Coronavirus triggers both xenophobia and acts of kindness in Colombia

Migration officials at Bogota's El Dorado minutes before the airport closes for all traffic. (Image: Migracion Colombia))

Growing anxiety about the spread of the coronavirus pandemic is triggering xenophobia in Colombia, but also acts of kindness.

Multiple immigrants told Colombia Reports they noticed their neighbors have been treating them differently while tourists were allegedly verbally abused.

The increase in xenophobia is not uniquely Colombian as travel pages report similar surges of xenophobia in other countries in the region.

The president shouldn’t have let those foreigners in. They are the cause of bringing the virus.

Facebook user

Fucking irresponsible drug addicts.

Facebook user

Why the xenophobia?

Selective monitoring and a lack of information provided by the country’s authorities have made some believe that foreign visitors are responsible for carrying the virus into the country.

The country’s migration authority has reported on the expulsions of dozens of foreign tourists for failing to comply with mandatory isolation measures after warnings by vigilant tourism operators.

No authority has been in charge of the monitoring of incoming Colombian citizens and their compliance to the emergency measures, despite the fact that most incoming travelers are nationals.

Consequently, the prosecution has reported sanctions against one Colombian citizen after being alerted by her landlord.

Incoming travelers in 2019

Source: Trade Ministry

The lack of information and monitoring of incoming Colombians apparently has led some to believe that foreigners are carrying the virus into the country and not following orders.

Colombia Reports asked Migration Colombia to clarify how many of the patients were foreign visitors on multiple occasions, but to no avail.

“Get out, Chinaman”

Social media posts promoting xenophobia have been met with fierce rejection by Colombians, but with limited success.

Multiple tourists have reported verbal aggression before returning home. Immigrants told Colombia Reports they have been treated differently.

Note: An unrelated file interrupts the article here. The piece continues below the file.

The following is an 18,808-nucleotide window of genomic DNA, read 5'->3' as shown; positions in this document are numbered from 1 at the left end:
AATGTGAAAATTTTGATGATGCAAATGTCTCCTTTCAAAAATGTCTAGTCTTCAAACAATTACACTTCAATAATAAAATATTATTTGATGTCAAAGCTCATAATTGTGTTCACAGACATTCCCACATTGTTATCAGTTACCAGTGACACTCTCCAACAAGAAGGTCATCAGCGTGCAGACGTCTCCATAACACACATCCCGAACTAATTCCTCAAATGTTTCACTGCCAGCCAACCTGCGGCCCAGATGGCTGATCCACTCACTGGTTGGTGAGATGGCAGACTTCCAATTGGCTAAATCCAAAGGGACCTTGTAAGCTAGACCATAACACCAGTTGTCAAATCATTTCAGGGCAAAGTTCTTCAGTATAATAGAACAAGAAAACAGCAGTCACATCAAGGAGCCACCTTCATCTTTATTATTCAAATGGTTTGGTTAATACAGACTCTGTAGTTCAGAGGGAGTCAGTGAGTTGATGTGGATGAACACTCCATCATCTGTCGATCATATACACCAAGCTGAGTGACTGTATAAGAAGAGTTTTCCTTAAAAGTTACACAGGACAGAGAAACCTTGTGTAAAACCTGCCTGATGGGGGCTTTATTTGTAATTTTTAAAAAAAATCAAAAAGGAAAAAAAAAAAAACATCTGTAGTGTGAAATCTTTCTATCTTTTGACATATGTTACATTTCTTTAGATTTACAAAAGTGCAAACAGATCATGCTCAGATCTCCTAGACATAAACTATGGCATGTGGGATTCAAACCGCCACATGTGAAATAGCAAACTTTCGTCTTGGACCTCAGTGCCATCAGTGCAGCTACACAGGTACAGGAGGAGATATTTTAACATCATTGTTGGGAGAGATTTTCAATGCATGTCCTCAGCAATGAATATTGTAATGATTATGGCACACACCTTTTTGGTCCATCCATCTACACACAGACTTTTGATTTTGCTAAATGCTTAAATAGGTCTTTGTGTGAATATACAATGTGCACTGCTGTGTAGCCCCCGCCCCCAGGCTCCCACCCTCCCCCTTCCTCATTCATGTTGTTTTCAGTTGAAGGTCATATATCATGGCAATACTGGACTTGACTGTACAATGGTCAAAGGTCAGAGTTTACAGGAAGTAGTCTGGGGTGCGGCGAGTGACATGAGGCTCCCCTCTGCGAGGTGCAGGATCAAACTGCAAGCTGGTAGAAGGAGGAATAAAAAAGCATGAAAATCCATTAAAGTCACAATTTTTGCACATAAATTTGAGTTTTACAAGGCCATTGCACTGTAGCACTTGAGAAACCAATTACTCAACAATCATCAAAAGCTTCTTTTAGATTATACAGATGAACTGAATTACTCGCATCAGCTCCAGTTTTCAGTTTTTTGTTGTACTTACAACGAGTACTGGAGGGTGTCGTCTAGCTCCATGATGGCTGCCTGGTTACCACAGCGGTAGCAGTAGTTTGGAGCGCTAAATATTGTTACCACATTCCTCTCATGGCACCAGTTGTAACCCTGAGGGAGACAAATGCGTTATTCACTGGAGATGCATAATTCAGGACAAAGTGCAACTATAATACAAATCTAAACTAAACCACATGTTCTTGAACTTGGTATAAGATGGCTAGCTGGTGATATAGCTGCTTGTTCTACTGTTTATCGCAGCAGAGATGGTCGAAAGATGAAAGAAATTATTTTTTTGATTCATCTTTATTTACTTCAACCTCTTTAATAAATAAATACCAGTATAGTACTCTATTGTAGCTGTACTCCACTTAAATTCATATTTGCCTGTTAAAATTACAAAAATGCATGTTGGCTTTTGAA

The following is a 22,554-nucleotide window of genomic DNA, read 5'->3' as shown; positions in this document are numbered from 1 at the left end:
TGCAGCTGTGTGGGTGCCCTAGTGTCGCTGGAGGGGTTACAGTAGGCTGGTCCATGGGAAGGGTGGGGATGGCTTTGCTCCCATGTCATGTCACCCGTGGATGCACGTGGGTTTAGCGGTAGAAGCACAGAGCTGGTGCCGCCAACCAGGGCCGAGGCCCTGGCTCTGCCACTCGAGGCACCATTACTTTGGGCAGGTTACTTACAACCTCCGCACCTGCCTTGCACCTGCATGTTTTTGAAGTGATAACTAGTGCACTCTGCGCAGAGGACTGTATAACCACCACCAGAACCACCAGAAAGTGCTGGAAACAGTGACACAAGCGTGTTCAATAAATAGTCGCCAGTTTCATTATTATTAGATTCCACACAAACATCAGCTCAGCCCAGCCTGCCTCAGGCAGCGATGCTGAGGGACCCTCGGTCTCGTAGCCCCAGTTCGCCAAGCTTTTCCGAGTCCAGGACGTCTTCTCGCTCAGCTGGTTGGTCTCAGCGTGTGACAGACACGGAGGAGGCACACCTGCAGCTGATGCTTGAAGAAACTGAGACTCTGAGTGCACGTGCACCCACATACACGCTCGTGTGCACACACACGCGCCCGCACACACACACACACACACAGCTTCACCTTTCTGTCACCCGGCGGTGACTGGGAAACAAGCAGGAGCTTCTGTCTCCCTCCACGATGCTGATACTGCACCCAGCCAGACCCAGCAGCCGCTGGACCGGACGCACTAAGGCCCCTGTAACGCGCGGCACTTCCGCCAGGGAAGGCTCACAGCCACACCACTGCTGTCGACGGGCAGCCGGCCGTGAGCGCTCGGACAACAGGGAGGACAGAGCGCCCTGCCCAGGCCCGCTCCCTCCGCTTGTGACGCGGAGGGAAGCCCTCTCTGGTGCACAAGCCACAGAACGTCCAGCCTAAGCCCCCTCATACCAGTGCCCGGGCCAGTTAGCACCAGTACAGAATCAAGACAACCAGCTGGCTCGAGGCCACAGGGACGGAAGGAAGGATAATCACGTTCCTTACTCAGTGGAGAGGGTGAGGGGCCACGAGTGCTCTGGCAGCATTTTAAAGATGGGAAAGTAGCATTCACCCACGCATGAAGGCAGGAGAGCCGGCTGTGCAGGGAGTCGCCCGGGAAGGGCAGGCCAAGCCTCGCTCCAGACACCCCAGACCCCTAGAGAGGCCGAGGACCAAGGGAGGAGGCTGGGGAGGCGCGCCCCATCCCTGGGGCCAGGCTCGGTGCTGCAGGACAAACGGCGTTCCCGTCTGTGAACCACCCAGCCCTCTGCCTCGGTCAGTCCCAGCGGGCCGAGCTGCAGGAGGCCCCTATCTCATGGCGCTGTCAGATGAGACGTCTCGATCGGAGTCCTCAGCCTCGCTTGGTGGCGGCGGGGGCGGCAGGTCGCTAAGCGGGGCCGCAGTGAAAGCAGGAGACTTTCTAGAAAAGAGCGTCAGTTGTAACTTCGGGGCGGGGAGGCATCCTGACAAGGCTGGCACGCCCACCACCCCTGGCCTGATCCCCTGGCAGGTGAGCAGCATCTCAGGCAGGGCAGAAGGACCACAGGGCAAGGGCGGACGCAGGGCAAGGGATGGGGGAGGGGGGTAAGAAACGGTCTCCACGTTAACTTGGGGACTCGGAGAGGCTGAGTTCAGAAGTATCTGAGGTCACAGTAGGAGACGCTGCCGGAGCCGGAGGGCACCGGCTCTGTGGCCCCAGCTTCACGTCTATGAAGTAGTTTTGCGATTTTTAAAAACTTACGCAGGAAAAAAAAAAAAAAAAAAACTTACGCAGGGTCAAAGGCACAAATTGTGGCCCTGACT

One Asian American was loudly told to “get out, Chinaman” by dozens of football fans in Medellin just before the government banned public attendance of games, Brent Knowles, the owner of the Wandering Paisa hostel, told Colombia Reports.

Another tourist was spat at and told “we don’t want coronavirus,” said Knowles.

Like most hostels in Colombia’s second largest city, Knowles has been forced to close the doors of his business as tourism has come to a virtual standstill.

In the northern town of Riohacha, locals called the police when seeing two tourists “walking peacefully,” according to local news website Guajira Judiciales. “The source told us they were taken to Migration” for medical testing, the news website reported.

The situation in La Guajira is particularly tense because it borders Venezuela and has been overwhelmed by undocumented migrants.

Immigrants notice a difference too

Multiple immigrants have said they have noticed being treated differently, albeit without aggression.

“I’ve been looked at sideways and avoided in elevators. For the first time in 5 years, no one wants to chat in the Uber ride,” one follower of Colombia Reports’ Facebook page said.  “It’s actually quite nice,” she added.

According to a Colombian realty agent, she “had some tenants denied entrance to their new apartment because they are foreigners. They have been here over two months.”

A lot of my Colombian friends have told me “well i am being safe, staying away from foreigners.”

Brent Knowles

Colombia wouldn’t be Colombia without kindness

The increase in xenophobia is countered by acts of kindness, particularly for travelers who are stuck at airports after their flights were canceled.

According to newspaper El Espectador, shopkeepers at Bogota‘s El Dorado airport on Sunday collected money and donated food for approximately 300 travelers who haven’t been able to leave the country.

Because the country’s government has gradually been closing its borders for foreigners, airlines have canceled flights.

While authorities provided beds for the stranded passengers, the shopkeepers provided the tourists with food and coffee while the foreigners figure out where to stay after all air traffic was shut down at midnight.

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